The Other Half of the Picture

by Chris Borgen

Like Roger, and the rest of the Opinio Juris bloggers, I want to thank Walter Russell Mead for joining us this week. I found God and Gold to be provocative and to contain wonderful insights, particularly concerning why the Anglo-Saxon powers have done remarkably well in conflicts over the last 300 years.

But my first comment in this discussion will be less about what Mead did analyze in the opening two sections of the book (discussing the “clash of civilizations” and what may be called the Anglo-Saxon diplomatic and warfighting methods), then about what he did not cover. By this, I mean that Mead has built a fascinating but largely Eurocentric (if I could include the U.S.) narrative. I question this not out of some misguided “political correctness” but rather because I think that to understand properly the Anglo-Saxon encounter with the rest of the world, and particularly to understand why some people push back, it is vital to give due weight to the beliefs, goals, and concerns of those people. Otherwise, one gets only half the picture; and a picture which is somewhat rose-tinted, to boot.

Mead describes what he calls (tongue-in-cheek, I think) “Waspophobia” and concludes, “[w]hatever we call it, the hatred and fear of white Anglo-Saxon Protestants and of all their doings is one of the motors driving the world.” (p.58, my emphasis.) A history which gave serious weight to the actual desires and fears of those in the periphery of this story (that is, the rest of the world besides Western Europe and North America) may find that, perhaps, hatred of the powerful WASPs is not as important an engine as it may seem. Maybe, instead, the people of the periphery were not just reacting against Britain or the U.S. but were acting upon their own affirmative visions of what they wanted to build. If that is the case, then understanding those plans and goals generated in the periphery–and why the U.K. and the U.S. chose to react against them, is a key part of the story of how Britain and America “made” the modern world.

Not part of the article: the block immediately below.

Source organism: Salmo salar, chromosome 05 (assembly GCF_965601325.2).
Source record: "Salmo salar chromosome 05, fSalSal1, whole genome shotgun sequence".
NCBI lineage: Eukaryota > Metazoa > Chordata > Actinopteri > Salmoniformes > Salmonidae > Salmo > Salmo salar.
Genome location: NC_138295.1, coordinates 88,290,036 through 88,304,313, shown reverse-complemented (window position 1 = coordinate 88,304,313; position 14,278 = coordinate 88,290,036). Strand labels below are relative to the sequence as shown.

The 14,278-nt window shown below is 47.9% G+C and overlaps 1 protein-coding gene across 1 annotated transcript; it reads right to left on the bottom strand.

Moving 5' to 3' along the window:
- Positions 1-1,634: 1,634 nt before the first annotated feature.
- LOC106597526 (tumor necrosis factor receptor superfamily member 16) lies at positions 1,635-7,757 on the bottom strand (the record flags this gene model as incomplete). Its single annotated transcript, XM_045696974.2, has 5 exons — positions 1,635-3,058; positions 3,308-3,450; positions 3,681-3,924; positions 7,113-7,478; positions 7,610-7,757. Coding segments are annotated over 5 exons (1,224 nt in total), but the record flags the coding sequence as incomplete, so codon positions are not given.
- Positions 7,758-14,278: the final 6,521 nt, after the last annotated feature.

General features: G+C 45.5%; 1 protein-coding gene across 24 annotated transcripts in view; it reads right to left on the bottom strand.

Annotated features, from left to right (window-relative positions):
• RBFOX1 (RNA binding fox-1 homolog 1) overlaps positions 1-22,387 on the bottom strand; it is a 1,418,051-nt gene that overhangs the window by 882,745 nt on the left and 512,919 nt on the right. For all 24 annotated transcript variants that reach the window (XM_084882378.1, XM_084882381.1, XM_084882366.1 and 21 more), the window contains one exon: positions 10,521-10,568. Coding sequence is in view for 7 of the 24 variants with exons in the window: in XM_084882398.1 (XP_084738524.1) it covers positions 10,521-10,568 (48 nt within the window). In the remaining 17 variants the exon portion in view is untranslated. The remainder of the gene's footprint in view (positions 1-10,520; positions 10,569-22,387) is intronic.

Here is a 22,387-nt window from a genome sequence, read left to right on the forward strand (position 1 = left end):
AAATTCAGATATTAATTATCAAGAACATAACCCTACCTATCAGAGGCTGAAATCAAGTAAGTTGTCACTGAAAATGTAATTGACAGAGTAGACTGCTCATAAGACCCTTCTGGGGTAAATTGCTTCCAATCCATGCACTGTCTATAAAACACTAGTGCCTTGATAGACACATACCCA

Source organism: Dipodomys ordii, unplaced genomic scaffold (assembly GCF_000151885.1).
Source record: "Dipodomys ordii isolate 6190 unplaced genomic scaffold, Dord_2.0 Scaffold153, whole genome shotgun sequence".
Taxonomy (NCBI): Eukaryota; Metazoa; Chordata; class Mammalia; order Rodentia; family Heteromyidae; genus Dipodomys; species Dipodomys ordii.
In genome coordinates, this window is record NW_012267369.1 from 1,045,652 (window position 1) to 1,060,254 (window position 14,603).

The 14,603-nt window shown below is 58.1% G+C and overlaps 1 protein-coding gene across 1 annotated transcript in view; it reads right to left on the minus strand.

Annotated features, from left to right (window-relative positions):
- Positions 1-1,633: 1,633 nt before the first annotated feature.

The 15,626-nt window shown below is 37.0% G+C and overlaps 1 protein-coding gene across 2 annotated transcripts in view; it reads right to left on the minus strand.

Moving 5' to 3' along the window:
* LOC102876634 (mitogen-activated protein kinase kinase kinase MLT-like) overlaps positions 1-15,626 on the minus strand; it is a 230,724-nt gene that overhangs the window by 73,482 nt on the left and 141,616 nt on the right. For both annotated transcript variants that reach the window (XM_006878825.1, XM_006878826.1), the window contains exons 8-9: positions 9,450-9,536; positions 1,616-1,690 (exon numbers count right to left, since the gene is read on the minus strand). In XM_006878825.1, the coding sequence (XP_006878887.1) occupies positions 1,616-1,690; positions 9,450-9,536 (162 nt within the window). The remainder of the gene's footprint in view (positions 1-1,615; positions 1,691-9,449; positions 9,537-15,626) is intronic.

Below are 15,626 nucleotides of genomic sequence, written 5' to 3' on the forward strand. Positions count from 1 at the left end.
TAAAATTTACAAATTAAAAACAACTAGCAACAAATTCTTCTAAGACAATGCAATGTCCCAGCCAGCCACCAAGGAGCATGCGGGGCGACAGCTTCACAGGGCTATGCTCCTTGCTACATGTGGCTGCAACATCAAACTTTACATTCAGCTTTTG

If one focused equally on the encounter as it was experienced in the countries facing Anglo-Saxon power, then one would not consider the issue of “How They Hate Us” (the title of Chapter 3) without even mentioning Mossadegh or Allende. Or the U.S. backing of the Shah, Pinochet, and Duvalier, to give a few examples. It would also be less likely that post-World War II history would receive a gloss such as “America supported independence drives in the former colonies, and then allowed new states to enter the global economic system the U.S. was building.” (p. 112) To quote a Haitian folk saying: “He who is hit always remembers. He who hits always forgets.” I think the narrative in the opening sections of God and Gold has forgotten the other half of the picture.

It is by forgetting—or by only briefly considering—the various examples of bad faith or bad acts by the great powers that we come to oversimplify the interaction the U.K, the U.S., and the rest of the world. Mead summarizes:

Rich and free but also cold and inhuman: this is how the West looks from the East…

It is what Occidentalists look at when they hate and fear the West; it is what Waspophobes are talking about when they decry the global power and influence of Britain and the United States today. (p. 175)

No, they are probbly talking about more than that. And this is missed in Mead’s analysis because the opening two sections of God and Gold present an essentially a metropolitan history of international politics. As Mead puts it:

To the degree that the story of world power politics in the last few centuries has a single overarching plot, that plot is the long and continuing rise of the maritime system as its center shifted from the United Provinces to the United Kingdom to the United States. (p.173)

I agree with that, as a general matter and, as I stated in the opening, I think Mead has much of great insight to say on the geopolitical style of the U.K and the U.S. But this story only goes so far; it is one in which great powers were trying to outmaneuver each other on the chessboard that is the rest of the world. The board, and the chessmen on it, are barely described. And, at least the way the first two sections of this book read, the board and the gamepieces are acted upon, they are not actors in this story.

Giving serious attention not just to the power politics and economic and social proclivities of the U.K. and the U.S., but also to those of states on the periphery, can lead to further insights as to the role of Anglo-Saxon power in the world, besides those that Mead has presented.

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